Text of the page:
Chapter: 01 – Introduction

01. The Idea of the Holidays

There are six holidays (Yamim Tovim)[*] mentioned in the Torah: a) the first day of Pesaḥ; b) the seventh day of Pesaḥ; c) Shavu’ot; d) Rosh Ha-shana; e) the first day of Sukkot; f) Shemini Atzeret         . We are commanded … Continue reading

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02. Agricultural Seasons and Judgment Days

The names of the regalim (pilgrimage festivals) reflect the agricultural periods in which they take place. Thus we read: “Three times a year, you shall hold a festival for Me: You shall observe the Festival of Unleavened Bread (Pesaḥ)…at the … Continue reading

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03. Israel and the Seasons

The sanctity of Shabbat is fixed and enduring. Since God created the world in six days and rested on the seventh, Shabbat is always on the seventh day of the week. In contrast, the sanctity of the festivals depends upon … Continue reading

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04. Shabbat and the Holidays – the Mitzvot and Their Punishments

Each of the six holidays mentioned above is the subject of a positive commandment to refrain from melakha (constructive labor) as well as a negative commandment against melakha. Thus, there are twelve mitzvot pertaining to resting on Yom Tov.[1] In … Continue reading

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05. Torah Study on Yom Tov

There is a mitzva to study a great deal of Torah on Shabbat and Yom Tov. As the Sages state: “Shabbat and Yom Tov were given to us solely for the purpose of learning Torah then” (y. Shabbat 15:3).There are … Continue reading

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06. Time for Learning and Eating

When it comes to the purpose of a holiday, there are two verses which seem to contradict each other. One verse tells us that the holiday is for God: “You shall hold a joyous gathering for the Lord your God … Continue reading

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07. The Festive Meals – “Mikra’ei Kodesh

It is a mitzva to have two festive meals on Yom Tov, one by night and one by day. This is one of the primary expressions of the sanctity of the holiday. All the holidays are referred to in the … Continue reading

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08. The Mitzva of Simḥa

There is a positive mitzva to experience simḥa (joy) on the festivals, as it is written: “You shall rejoice in your festival (ve-samaḥta be-ḥagekha)” (Devarim 16:14). We have already seen that Shabbat and Yom Tov are “mikra’ei kodesh” and that … Continue reading

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09. Meat and Wine at Yom Tov Meals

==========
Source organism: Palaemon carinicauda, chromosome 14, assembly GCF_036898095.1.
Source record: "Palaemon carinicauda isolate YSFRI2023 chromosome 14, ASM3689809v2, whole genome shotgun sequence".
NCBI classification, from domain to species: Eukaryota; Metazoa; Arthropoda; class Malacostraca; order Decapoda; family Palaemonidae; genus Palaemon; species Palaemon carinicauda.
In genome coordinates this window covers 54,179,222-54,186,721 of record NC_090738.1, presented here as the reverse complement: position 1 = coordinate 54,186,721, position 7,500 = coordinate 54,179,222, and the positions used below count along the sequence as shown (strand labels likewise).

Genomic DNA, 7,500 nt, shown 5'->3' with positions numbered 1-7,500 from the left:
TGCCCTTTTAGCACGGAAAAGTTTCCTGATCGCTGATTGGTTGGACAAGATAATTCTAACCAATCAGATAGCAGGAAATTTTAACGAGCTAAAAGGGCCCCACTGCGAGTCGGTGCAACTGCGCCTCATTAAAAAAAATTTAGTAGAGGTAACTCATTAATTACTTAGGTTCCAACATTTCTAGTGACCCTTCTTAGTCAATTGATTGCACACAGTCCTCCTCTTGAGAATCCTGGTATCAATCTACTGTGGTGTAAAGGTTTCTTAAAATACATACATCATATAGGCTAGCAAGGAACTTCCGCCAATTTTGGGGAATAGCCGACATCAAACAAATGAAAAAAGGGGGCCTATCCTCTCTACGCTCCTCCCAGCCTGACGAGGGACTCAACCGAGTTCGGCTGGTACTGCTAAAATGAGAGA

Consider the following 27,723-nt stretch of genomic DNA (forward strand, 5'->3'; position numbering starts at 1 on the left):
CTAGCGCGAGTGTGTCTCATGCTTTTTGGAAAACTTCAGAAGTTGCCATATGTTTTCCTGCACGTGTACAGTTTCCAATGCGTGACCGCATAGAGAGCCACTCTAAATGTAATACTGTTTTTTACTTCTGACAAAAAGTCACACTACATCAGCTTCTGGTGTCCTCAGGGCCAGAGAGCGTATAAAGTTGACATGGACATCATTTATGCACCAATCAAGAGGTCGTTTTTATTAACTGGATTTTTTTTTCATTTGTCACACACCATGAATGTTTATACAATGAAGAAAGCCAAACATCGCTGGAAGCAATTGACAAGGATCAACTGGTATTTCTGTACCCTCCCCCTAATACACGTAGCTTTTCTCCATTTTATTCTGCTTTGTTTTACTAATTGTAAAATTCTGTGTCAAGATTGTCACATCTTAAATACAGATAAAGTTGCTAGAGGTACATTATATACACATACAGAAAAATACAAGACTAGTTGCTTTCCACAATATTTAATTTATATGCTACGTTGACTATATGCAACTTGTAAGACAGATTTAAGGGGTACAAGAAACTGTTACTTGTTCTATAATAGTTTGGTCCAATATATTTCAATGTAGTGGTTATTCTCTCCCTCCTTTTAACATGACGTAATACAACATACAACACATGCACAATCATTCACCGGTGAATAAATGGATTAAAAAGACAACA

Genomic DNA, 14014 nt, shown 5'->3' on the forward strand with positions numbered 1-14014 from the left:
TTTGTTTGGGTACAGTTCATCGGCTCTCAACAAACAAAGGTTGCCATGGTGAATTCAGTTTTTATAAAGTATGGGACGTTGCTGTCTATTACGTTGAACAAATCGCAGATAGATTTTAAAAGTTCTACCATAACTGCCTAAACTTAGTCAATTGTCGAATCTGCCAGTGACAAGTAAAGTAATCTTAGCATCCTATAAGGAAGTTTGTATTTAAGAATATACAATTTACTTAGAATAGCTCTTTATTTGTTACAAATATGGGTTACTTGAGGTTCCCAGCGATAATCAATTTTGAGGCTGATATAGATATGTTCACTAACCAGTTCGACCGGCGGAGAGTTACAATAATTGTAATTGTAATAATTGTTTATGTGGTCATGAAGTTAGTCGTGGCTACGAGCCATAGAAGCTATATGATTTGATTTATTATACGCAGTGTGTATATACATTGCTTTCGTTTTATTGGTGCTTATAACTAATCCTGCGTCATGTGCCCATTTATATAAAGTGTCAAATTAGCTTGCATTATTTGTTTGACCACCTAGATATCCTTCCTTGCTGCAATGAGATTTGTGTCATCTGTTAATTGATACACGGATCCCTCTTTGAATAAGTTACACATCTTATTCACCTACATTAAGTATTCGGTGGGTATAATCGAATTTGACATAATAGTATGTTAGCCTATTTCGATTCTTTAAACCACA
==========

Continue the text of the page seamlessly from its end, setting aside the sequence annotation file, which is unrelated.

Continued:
In Temple times, the joy of the pilgrimage festivals was expressed primarily through bringing ḥagiga offerings in Jerusalem, as we read, “You shall rejoice before the Lord your God…at the place where the Lord your God will choose to establish … Continue reading

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10. Women’s Mitzva of Simḥa

It is a positive commandment for women to rejoice on the festivals. Even though this is a time-bound positive commandment, it is incumbent upon both men and women, as the verse explicitly states: “You shall rejoice in your festival with … Continue reading

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11. To Enjoy and Bring Joy to Others

The mitzva of simḥa requires a man to include his entire family in his enjoyment, and to include the poor and despondent as well. This is not just a pious act, but is the simḥa required by the Torah: “You … Continue reading

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12. Festival Expenses

In general, the Sages encourage everyone to minimize expenses and to save money. People can use their savings to help their children train in a profession and start a family as well as to support themselves in their old age. … Continue reading

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13. Singing, Dancing, and Outings

Anything that brings one joy is included in the mitzva of simḥat ḥag. This includes singing, dancing, and tiyulim (outings). The more singing and praising God, the better. Torah giants composed religious poems and hymns to praise and thank God … Continue reading

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14. The Festive Mood and the Prohibition of Mourning and Sadness

It is a mitzva to be in good spirits for the duration of the festival. At first glance, this would seem to be an easy mitzva, since everybody wants to be happy. However, in practice this mitzva is difficult to … Continue reading

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15. The Mitzva of Making a Pilgrimage to Jerusalem in Temple Times

As long as the Temple stood, there was a mitzva to travel there for the festivals: “Three times a year, all your males shall appear (yeira’eh, literally ‘will be seen’) before the Sovereign Lord, the God of Israel” (Shemot 34:23). … Continue reading

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16. Making the Pilgrimage Nowadays

The commandment to make the pilgrimage to Jerusalem was nullified with the destruction of the Temple, as the mitzva is dependent on the ability to bring the offerings. Nevertheless, many Jews came and continue to come to Jerusalem for the … Continue reading

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17. Visiting One’s Rabbi

“One must visit his rabbi on the three pilgrimage festivals” (RH 16b; Sukka 27b). This is so that he can honor his rabbi and learn Torah from him. Doing so allows a person to connect with his rabbi and receive … Continue reading

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